The US Bank Altitude Reserve is one of the best travel rewards credit cards available if you spend a lot on travel and mobile wallet purchases, such as Apple Pay, Google Pay etc. That’s because you earn 3X on travel and mobile wallet purchases.
But one feature that really helps this card stand out is the $325 travel credit. In this article, I will tell you everything you need to know about the $325 Altitude Reserve travel credit.
What is the US Bank Altitude Reserve travel credit?
The US Bank Altitude Reserve comes with an easy-to-use annual $325 travel credit that allows you to get reimbursed for up to $325 worth of various travel purchases.
The annual fee for the Altitude Reserve is only $400, so you can easily offset this annual fee down to $75 by utilizing this credit which is fantastic.
Compare this to the Chase Sapphire Reserve which has a $325 credit but an annual fee of $550. (The Sapphire Reserve also comes with a $60 DoorDash credit but that still only brings the annual fee down to $190.)
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What counts as travel?
US Bank defines what would be considered “travel” in its terms and conditions:
purchases made directly from airlines, hotels, car rental companies, taxis, limousines, passenger trains and cruise lines
One of the key things to note here is that you must make the purchase directly with the airlines, hotels etc. If you were to make a purchase through an online travel agency such as Expedia, then you run the risk of this credit not triggering.
Some people have been able to use the credit for Uber and Lyft which is pretty significant since those are not exactly taxis. Also, it appears that Airbnb purchases may code as hotels as well.
This travel credit is not as broad as the credit for the Chase Sapphire Reserve which works on a much broader scale when it comes to travel expenses. Here is what the Sapphire Reserve covers:
Merchants in the travel category include airlines, hotels, motels, timeshares, car rental agencies, cruise lines, travel agencies, discount travel sites, campgrounds and operators of passenger trains, buses, taxis, limousines, ferries, toll bridges and highways, and parking lots and garages.
As you can see, more types of travel purchases are covered with the Sapphire Reserve.
But it is worth noting that the Altitude Reserve credit is still broader than what the American Express travel credits allow. Cards like the Platinum Card and the Gold Card offer airline incidental credits of $200 and $100 respectively. However, these credits can only be used on select airlines and are limited to things like baggage fees, change fees, and other types of expenses.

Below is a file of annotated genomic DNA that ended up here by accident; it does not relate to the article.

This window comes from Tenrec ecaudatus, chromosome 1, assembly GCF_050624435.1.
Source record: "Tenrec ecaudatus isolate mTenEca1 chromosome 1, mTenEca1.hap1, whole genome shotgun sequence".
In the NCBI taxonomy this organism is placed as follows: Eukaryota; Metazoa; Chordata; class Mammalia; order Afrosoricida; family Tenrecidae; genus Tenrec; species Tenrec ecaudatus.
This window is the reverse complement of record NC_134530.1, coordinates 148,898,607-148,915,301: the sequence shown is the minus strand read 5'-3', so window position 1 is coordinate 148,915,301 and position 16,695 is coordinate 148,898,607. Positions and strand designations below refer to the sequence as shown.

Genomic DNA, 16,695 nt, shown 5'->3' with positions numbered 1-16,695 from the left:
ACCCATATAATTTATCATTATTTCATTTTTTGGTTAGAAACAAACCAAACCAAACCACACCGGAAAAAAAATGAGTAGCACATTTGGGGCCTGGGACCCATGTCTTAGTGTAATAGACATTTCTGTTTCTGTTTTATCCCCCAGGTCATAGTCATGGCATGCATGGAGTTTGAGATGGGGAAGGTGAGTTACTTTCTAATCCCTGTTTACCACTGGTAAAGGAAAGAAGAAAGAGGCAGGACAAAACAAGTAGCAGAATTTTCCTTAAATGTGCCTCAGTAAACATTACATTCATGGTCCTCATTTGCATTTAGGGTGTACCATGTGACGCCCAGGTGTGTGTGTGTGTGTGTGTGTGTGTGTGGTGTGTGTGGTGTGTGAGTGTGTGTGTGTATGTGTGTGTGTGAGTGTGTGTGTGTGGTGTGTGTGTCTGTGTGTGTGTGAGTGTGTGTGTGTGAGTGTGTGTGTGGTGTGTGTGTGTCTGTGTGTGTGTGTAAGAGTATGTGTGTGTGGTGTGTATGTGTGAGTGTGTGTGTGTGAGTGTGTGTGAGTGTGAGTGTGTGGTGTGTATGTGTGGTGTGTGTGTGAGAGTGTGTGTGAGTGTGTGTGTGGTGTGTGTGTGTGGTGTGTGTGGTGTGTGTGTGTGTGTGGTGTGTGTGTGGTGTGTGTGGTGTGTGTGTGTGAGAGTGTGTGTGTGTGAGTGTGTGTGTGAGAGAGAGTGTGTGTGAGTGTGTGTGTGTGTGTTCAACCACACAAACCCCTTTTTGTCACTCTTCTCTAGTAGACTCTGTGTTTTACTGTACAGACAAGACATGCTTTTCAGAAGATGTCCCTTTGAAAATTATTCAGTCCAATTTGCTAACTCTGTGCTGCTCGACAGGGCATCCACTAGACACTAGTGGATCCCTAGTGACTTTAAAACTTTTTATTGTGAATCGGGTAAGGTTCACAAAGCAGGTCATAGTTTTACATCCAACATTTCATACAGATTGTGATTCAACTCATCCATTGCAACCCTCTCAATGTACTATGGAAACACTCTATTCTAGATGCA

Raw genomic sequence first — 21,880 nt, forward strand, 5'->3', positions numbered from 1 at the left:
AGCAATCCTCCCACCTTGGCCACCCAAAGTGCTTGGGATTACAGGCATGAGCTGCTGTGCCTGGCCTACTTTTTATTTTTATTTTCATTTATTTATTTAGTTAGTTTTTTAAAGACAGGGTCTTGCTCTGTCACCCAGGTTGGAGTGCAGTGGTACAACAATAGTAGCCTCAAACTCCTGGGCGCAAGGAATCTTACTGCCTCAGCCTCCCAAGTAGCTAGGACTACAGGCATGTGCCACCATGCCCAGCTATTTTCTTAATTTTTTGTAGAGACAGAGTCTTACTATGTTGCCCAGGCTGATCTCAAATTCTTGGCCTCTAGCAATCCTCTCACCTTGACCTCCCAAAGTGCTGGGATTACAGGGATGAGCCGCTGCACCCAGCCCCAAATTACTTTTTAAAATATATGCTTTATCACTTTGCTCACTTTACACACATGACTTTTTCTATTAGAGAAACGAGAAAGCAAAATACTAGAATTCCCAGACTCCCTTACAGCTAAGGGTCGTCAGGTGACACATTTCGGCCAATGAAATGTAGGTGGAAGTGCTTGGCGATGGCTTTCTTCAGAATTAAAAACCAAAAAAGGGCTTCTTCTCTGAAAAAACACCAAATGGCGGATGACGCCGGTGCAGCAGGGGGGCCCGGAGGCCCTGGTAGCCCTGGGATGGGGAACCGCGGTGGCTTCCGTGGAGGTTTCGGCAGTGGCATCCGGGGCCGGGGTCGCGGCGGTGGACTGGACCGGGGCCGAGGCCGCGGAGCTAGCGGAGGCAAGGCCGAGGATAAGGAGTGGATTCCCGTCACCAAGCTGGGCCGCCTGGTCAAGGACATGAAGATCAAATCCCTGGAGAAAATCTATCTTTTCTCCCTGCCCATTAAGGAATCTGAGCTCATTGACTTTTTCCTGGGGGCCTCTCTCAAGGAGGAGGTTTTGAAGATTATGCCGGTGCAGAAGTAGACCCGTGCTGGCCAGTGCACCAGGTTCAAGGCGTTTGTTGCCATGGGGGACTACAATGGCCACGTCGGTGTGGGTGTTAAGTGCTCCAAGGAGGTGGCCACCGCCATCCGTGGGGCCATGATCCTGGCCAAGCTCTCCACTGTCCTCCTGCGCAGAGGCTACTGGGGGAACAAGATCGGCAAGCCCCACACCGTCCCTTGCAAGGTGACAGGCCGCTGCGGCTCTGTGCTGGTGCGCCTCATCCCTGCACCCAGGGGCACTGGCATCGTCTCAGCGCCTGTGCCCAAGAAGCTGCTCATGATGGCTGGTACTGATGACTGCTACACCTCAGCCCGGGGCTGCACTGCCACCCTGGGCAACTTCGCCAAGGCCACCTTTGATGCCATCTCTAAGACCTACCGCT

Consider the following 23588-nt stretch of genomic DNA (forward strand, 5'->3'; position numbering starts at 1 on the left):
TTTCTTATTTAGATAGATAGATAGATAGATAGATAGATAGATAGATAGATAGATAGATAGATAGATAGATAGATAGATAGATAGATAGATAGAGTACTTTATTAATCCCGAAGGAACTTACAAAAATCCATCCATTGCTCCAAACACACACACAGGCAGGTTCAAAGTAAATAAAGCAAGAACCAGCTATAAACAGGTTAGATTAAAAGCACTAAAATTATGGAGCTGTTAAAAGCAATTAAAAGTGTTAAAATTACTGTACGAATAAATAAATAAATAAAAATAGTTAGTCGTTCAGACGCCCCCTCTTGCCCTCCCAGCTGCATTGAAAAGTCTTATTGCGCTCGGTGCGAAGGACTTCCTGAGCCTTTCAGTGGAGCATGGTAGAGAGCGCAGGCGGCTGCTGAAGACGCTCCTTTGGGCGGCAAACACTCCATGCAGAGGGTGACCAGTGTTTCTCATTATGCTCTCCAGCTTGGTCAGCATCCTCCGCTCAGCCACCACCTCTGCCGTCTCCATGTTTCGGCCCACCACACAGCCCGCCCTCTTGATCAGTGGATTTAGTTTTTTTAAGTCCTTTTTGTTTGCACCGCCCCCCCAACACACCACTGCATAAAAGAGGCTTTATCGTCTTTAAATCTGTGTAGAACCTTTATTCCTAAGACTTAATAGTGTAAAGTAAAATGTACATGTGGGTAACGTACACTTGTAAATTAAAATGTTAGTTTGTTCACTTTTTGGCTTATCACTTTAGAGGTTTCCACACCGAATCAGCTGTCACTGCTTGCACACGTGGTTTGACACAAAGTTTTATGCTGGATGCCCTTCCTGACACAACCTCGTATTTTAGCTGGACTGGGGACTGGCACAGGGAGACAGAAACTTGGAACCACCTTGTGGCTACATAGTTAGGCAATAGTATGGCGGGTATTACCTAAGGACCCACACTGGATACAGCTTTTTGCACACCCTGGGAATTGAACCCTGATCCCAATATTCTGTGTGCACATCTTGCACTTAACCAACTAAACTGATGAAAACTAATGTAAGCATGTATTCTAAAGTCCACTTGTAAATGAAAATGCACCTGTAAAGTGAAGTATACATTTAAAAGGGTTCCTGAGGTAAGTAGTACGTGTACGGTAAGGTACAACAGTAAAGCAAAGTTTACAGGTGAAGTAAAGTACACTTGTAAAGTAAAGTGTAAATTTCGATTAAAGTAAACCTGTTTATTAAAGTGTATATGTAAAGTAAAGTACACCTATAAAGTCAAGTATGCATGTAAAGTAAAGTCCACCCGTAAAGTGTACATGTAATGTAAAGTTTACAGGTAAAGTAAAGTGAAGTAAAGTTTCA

So the Altitude Reserve is somewhere in the middle but much closer to the broader side when it comes to ease of use.
How Does the US Bank Altitude Reserve travel credit work?
The $325 travel credit becomes active as soon as you activate your credit card and is automatically triggered when you make an eligible travel purchase. This means you don’t have to do any extra work to get your credit to apply.
US Bank Altitude Reserve travel credit FAQ
The $325 travel credit will work on small or large purchases. For example, you could use it on a $25 purchase or you could use it to take a $325 chunk out of a $1,000 purchase.
Your travel credit may take a few days to post to your account after your purchase posts.
Authorized users do not get their own travel credit. Instead, the purchases they make will count towards the primary cardmember’s travel credit.
The $325 travel credit will reset after each account anniversary year. This means that one year after you open up your account, your credit will reset. Do not get this confused with a calendar year which would mean that your credit resets on January 1 of each year.
Overall, the Reserve travel credit is very easy to use and applies to a broad range of travel expenses. The $400 annual fee is already on the lower side for a premium card but this credit makes that effective fee of $75 very achievable for a lot of people.
Daniel Gillaspia is the Founder of UponArriving.com and the credit card app, WalletFlo. He is a former attorney turned travel expert covering destinations along with TSA, airline, and hotel policies. Since 2014, his content has been featured in publications such as National Geographic, Smithsonian Magazine, and CNBC. Read my bio.